Age-Related Patterns and Contributing Factors

Background of the Topic

Inflammatory Bowel Disease (IBD) is seen to occur at different level in individuals and mostly people before reaching the age of 30 years develop the disease. However, in some individuals, it does not develop until the individuals reach 50-60 years of age (Lamb et al., 2019). In the study by Nimmons and Limdi (2016), it is mentioned that 10-15% of the individuals suffer from IBD who are above the age of 60 and 5-25% of the individuals who suffer from IBD are adolescent and children within the age of 30 years. The IBD is also raised among individuals due to cigarette smoking. This is because harmful chemicals present in cigarette smoke hinder the lining of the digestive tract leading individuals to develop the disease (Jones et al., 2020).

The symptoms of Inflammatory Bowel Disease (IBD) include abdominal pain, gas and bloating, diarrhoea, unexplained weight loss, upset stomach and others. Since IBD mainly affects the digestive tract, thus individuals with the disease face hindered ability to eat foods to maintain nutrition required in the body to remain healthy (Moulton et al., 2019). The lack of effective management of IBD creates various complications such as development of colon cancer, skin and eye inflammation, primary sclerosing cholangitis and blood clots in veins and arteries (Gracie et al., 2018). The IBD is diagnosed through stool studies and use of different endoscopic procedures such as colonoscopy, flexible sigmoidoscopy, capsule endoscopy and others (Flynn and Eisenstein, 2019). In order to treat IBD, various treatments are available such as use of immune system suppressors, anti-inflammatory drugs, antibiotics, diet control and others (Axelrad et al., 2018). In this study, the diet control to be managed and foods to be provided to the people suffering from IBD are to be discussed to avoid the complicated risk faced with the progression of disease due to hindered management.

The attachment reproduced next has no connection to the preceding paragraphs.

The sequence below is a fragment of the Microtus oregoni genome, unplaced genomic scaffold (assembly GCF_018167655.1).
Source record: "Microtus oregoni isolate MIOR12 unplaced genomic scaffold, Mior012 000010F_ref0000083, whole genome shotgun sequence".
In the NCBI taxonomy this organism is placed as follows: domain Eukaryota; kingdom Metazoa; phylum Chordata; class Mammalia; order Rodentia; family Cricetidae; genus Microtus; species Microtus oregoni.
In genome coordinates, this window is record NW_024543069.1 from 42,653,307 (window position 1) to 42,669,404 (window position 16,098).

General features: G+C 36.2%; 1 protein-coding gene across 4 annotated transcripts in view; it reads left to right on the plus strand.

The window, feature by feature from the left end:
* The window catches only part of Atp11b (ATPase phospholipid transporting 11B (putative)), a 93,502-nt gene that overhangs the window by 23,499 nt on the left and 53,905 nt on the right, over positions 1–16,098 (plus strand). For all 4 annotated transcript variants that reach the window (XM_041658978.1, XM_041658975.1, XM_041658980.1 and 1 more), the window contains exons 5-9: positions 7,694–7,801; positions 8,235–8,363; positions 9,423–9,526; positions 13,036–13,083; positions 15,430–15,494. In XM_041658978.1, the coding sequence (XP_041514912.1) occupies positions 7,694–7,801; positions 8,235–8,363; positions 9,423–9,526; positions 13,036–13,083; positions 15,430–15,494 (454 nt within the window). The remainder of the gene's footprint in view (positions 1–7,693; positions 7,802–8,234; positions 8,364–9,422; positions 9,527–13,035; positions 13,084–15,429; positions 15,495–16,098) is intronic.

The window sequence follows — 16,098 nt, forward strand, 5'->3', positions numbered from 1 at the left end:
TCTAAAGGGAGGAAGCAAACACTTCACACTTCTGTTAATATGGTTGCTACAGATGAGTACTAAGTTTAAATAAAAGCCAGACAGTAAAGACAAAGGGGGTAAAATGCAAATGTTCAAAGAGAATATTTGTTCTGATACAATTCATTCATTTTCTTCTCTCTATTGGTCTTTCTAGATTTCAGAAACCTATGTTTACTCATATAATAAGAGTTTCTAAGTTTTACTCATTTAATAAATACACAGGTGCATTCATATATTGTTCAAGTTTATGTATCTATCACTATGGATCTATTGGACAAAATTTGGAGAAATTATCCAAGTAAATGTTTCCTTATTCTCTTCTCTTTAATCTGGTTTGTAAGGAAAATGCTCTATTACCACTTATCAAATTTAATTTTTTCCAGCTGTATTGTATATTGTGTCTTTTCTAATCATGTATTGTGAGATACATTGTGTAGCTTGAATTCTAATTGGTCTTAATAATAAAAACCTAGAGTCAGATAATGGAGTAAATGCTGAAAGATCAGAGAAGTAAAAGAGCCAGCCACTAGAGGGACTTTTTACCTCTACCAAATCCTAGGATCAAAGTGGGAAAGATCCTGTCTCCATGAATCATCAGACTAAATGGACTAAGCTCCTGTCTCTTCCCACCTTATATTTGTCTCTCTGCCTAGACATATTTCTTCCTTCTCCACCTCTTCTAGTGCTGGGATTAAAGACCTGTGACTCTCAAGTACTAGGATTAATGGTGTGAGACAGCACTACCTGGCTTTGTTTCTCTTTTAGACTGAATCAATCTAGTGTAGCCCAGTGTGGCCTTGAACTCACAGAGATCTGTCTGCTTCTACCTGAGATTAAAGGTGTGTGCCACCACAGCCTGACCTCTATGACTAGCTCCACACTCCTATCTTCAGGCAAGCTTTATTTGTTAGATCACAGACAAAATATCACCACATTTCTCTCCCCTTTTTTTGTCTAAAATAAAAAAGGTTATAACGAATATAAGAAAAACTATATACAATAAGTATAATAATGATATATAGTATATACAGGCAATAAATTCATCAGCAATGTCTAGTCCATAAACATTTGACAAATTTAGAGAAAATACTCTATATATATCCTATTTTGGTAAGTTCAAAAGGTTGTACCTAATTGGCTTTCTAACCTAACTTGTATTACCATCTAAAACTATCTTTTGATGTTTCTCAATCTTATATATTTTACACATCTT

Rationale

In the UK, Inflammatory Bowel Disease (IBD) is reported to affect nearly 1 in 250 people and with time the prevalence of the disease is rising (RCGP, 2020). In the study by Pasvol et al., (2020), it is mentioned that according to crude estimates 28.9%, 10.2% and 15.7% people in the UK are suffering from Inflammatory Bowel Disease (IBD), Chron’s Disease (CD) and Ulcerative Colitis (UC). As per reports in 2018, nearly 725, 397 and 276 individuals out of 100,000 people are found to be affected by IBD, UC and CD in the UK (Pasvol et al., 2020). This indicates that the presence of IBD is highly prevalent in the UK and many people are suffering from the disease which makes it a key health issue to be managed. Whatsapp

In IBD, information regarding treatment involving dietary measures are found to be confusing as many scientifically proven information is lacking. It is seen that many people receive information avoiding certain types of food may lead to assist in controlling IBD. However, there is lack of effective evidence which proves the specific food to be avoided that has enhanced impact on management of IBD (Charlton et al., 2018). In the study by Knowles et al., (2018), it is mentioned that foods are to be controlled in IBD when the symptoms become uncontrolled and show worsened condition irrespective of other treatments been provided. The presence of nutritious diet is mandatory to be present for improving functioning of the digestive tract of individuals who are suffering from IBD (Day et al., 2021). In this aspect, the study is important to be developed to understand the diet strategies to be adopted which are effective in managing and controlling symptoms regarding IBD as well as ensures well-being of the patients.